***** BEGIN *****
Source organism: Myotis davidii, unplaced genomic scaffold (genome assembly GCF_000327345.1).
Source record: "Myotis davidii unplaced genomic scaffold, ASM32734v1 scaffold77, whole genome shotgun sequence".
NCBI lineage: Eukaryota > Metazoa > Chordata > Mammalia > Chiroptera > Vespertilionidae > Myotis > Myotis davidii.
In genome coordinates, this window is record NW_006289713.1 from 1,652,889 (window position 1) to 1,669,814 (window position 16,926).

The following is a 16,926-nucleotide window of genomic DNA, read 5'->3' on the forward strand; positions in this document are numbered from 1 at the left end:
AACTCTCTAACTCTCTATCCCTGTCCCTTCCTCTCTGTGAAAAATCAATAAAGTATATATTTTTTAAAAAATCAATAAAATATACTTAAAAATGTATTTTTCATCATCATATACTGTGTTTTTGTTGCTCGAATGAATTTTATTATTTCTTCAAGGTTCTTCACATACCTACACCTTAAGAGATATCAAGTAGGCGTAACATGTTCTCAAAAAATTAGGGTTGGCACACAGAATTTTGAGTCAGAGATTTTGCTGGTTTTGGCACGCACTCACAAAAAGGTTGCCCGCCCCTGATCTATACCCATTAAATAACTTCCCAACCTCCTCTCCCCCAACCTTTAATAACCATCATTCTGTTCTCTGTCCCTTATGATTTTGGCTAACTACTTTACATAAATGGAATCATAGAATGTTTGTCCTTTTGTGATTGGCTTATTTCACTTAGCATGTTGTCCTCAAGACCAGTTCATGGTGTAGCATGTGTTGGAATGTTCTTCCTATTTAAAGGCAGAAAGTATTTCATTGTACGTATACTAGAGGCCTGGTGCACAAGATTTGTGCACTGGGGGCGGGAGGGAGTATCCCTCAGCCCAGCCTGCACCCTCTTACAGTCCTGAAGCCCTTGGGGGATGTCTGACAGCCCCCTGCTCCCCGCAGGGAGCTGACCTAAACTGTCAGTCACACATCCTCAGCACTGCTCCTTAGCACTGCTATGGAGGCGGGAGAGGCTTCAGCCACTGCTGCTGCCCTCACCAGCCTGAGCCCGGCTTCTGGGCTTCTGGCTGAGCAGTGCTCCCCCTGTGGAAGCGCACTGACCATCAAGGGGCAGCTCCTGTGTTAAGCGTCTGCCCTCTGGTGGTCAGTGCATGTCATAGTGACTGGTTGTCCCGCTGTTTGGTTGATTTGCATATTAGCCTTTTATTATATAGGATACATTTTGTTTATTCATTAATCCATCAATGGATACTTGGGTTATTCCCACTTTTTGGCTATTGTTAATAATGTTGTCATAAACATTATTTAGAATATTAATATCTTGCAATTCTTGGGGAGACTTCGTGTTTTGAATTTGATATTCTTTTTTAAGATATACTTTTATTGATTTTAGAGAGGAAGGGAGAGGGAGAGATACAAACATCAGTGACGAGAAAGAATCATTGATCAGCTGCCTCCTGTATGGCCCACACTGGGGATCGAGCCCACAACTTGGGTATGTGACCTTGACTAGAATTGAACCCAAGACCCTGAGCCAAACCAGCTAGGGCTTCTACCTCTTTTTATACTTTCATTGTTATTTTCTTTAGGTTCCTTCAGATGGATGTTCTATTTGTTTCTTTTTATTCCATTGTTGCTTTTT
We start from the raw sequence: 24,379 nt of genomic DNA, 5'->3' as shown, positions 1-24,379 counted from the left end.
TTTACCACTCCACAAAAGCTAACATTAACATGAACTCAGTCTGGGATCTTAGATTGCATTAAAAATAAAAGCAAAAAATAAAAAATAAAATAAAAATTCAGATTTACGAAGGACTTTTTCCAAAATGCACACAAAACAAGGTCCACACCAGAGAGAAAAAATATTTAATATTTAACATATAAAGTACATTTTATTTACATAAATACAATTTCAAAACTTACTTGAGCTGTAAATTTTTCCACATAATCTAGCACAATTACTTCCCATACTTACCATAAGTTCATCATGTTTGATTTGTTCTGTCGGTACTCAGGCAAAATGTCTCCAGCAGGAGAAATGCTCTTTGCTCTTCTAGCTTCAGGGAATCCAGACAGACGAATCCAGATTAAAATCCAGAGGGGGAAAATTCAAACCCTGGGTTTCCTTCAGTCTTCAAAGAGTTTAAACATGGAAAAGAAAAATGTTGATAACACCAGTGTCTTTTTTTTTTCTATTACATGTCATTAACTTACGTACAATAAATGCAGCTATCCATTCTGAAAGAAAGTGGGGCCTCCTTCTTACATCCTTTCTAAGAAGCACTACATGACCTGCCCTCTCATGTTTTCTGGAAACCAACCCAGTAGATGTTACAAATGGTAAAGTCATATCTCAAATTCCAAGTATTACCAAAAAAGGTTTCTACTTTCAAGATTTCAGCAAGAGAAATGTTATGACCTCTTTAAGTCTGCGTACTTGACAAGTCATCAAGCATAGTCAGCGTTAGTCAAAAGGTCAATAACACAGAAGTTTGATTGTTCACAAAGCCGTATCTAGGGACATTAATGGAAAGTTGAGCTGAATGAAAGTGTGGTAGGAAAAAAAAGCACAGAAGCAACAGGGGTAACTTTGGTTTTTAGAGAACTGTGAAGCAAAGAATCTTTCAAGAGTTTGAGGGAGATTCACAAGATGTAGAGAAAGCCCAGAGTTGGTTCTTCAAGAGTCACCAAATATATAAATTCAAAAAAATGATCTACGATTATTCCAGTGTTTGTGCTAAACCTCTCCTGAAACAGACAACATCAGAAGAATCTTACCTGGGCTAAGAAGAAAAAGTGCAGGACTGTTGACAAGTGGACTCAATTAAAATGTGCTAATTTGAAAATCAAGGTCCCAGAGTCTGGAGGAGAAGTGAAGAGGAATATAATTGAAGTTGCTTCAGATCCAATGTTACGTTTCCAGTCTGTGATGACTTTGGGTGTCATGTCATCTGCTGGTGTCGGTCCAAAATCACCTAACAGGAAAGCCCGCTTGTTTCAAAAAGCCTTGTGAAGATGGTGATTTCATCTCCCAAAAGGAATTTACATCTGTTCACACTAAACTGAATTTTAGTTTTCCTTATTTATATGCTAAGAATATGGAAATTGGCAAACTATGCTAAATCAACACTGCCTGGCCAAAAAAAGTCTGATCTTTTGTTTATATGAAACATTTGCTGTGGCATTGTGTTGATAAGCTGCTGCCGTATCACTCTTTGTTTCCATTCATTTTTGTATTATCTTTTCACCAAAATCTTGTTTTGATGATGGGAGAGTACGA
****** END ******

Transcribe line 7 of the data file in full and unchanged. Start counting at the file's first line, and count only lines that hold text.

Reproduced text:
We start from the raw sequence: 24,379 nt of genomic DNA, 5'->3' as shown, positions 1-24,379 counted from the left end.